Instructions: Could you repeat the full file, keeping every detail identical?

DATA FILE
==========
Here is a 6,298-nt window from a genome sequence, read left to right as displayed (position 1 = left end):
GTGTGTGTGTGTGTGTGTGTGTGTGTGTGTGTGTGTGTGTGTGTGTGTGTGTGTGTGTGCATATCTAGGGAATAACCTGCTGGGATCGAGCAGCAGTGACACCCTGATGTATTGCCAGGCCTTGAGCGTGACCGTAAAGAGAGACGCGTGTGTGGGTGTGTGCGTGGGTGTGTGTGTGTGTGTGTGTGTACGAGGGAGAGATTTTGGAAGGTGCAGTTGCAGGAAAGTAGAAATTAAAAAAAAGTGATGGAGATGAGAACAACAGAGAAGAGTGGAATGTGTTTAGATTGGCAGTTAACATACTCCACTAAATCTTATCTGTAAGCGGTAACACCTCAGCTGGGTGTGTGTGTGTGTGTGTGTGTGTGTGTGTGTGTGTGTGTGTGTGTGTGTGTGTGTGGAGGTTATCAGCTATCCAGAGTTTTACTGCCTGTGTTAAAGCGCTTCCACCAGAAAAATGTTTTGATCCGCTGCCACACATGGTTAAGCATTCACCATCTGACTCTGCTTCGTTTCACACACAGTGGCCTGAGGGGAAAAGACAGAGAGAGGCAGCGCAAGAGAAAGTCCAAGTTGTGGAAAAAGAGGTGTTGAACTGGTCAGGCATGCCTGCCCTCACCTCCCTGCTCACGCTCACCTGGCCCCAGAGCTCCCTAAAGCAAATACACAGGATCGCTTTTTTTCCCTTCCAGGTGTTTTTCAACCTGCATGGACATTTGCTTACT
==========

Here is a 6,298-nt window from a genome sequence, read left to right as displayed (position 1 = left end):
GTGTGTGTGTGTGTGTGTGTGTGTGTGTGTGTGTGTGTGTGTGTGTGTGTGTGTGTGTGCATATCTAGGGAATAACCTGCTGGGATCGAGCAGCAGTGACACCCTGATGTATTGCCAGGCCTTGAGCGTGACCGTAAAGAGAGACGCGTGTGTGGGTGTGTGCGTGGGTGTGTGTGTGTGTGTGTGTGTACGAGGGAGAGATTTTGGAAGGTGCAGTTGCAGGAAAGTAGAAATTAAAAAAAAGTGATGGAGATGAGAACAACAGAGAAGAGTGGAATGTGTTTAGATTGGCAGTTAACATACTCCACTAAATCTTATCTGTAAGCGGTAACACCTCAGCTGGGTGTGTGTGTGTGTGTGTGTGTGTGTGTGTGTGTGTGTGTGTGTGTGTGTGTGTGTGGAGGTTATCAGCTATCCAGAGTTTTACTGCCTGTGTTAAAGCGCTTCCACCAGAAAAATGTTTTGATCCGCTGCCACACATGGTTAAGCATTCACCATCTGACTCTGCTTCGTTTCACACACAGTGGCCTGAGGGGAAAAGACAGAGAGAGGCAGCGCAAGAGAAAGTCCAAGTTGTGGAAAAAGAGGTGTTGAACTGGTCAGGCATGCCTGCCCTCACCTCCCTGCTCACGCTCACCTGGCCCCAGAGCTCCCTAAAGCAAATACACAGGATCGCTTTTTTTCCCTTCCAGGTGTTTTTCAACCTGCATGGACATTTGCTTACT